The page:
- By David Bloom On February 14, 2017
A rom-com script featuring the former Lizzie Bennet, revived by an unlikely but true Buzzfeed story, and partly financed by Turkey’s tourism board is hoping its good fortune continues to transfer today as it helps launch a new distribution platform delivering 4K-resolution streams through a single click on social-media sites.
Brendan Bradley wrote the script for Non-Transferable several years ago, creating a fairly traditional take on a rom-com with an unlikely “meet cute.” The protagonist buys non-refundable tickets for a big overseas trip to surprise her boyfriend on their anniversary. He, however, breaks up with her, leaving the protagonist with a broken heart and non-transferable tickets in someone else’s name. She advertises for another guy with the same name and, well, you can probably guess how the rest unfolds.
Except that seemingly everything else about the film has been anything but traditional. First, that unlikely setup in Bradley’s script actually happened in real life a few years later, though the jilted lover in the real story was a Canadian guy who went on Reddit so his ex’s around-the-world ticket wouldn’t go to waste. When a BuzzFeed story about the offer went viral, Bradley’s rom-com script with an unlikely twist suddenly had new life.
At the same time, Bradley reached out to tourism boards at various countries, inspired by the “familiarization” junkets that many countries finance to get travel journalists to visit and write about their attractions. If it was good enough for print journalists, why not filmmakers, he said.
Bradley hit the jackpot when Turkey’s tourism department embraced the idea, in part because Turkey owns its own airline (the trailer for the flick debuted on the Turkish Airlines YouTube channel), so it could easily cover the significant cost of bringing the production crew to the country. Other sponsors included Land Rover and a Turkish luxury hotel chain.
Bradley, who produced and co-stars in the film’s lead roles with fellow producer Ashley Clements (the afore-referenced star of The Lizzie Bennet Diaries), also directed. And he did location scouting using Google Earth, finding locations even his Turkish government guides said they didn’t know. After three pell-mell weeks of shooting in lush spots across the country’s stunning western end, they wrapped up the project and considered self-releasing the film about this time last year.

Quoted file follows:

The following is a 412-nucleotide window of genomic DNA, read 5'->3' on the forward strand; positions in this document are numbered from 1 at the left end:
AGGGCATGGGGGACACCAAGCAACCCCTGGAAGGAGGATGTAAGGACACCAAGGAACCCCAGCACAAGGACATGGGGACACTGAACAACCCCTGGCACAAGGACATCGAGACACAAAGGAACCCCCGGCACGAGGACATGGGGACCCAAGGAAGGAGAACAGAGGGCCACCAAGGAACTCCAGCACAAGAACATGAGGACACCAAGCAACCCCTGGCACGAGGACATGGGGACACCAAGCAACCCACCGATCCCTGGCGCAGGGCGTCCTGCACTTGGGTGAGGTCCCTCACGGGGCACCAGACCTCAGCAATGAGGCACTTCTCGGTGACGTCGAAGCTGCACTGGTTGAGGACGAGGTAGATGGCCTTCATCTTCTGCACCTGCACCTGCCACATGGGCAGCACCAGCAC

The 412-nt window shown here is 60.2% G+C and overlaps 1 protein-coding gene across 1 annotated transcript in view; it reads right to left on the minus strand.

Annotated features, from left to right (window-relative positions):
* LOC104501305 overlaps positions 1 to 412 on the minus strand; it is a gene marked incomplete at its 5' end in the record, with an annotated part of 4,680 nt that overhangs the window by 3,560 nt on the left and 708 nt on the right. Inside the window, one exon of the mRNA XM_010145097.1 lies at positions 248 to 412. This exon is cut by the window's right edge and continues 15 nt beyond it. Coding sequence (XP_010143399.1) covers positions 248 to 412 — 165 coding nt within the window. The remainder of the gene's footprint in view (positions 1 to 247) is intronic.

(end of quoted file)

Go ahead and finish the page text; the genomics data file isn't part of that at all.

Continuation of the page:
Sales agents talked them out of self-releasing, but then the search for a sales representative ran into bigger world realities, showing the downside of partnering with an entire country. An attempted coup in Turkey last summer was quashed, followed by harsh and wide-ranging government reprisals. Bradley said he was frustrated that many possible partners pulled back and – because of strong negative reactions to the coup and government response – declined to be involved in the film.
Ultimately, however, the delay worked out, as Bradley and Clements ended up signing with Lightning Entertainment Group.
Lightning has placed the film on “all digital windows” in the United States as of today, other than iTunes, where it will debut in a couple of weeks, said CEO James Walker. Lightning also is selling the film in traditional international markets, including the American Film Market last fall and this week’s Berlin Film Festival.
But non-traditionally, Lightning is also using Non-Transferable to launch a push-marketing tool that it calls the eTicket, which can be distributed through messaging apps, email, and social media, connecting an interested viewer with one click to pay for and begin watching the movie. The service was created in partnership with UltraFlix and Swig Media.
UltraFlix provides a library of 4K films through front-end apps on digital services and 4K Smart TVs, while Swig provides the back-end technology powering their digital delivery. The eTickets are designed to make it easy to share and sell a film, which can also be viewed in other settings once it has been bought.
The eTicket in action.
“eTicket brings content one click away from the audience,” said Ivan Gulas, who is CEO of both UltraFlix and Swig. “It can be wrapped with a branded image. You can give it as a gift.”
Together, they’re aggregating and distributing Ultra HD content shot in 4K resolution (it’s four times sharper than HD content). The Consumer Technology Association said about 10 million Ultra HD TV sets were sold in 2016, and project another 15 million will be sold this year. Traditional pay-TV networks have been slow to embrace the format, given its bandwidth demands, but services like what Lightning, UltraFlix, and Swig are providing hope to serve a burgeoning demand for 4K content.
Now the only thing Bradley and Clements need to figure out is whether Non-Transferable business and tech deals will end up with as happy an ending as the film itself.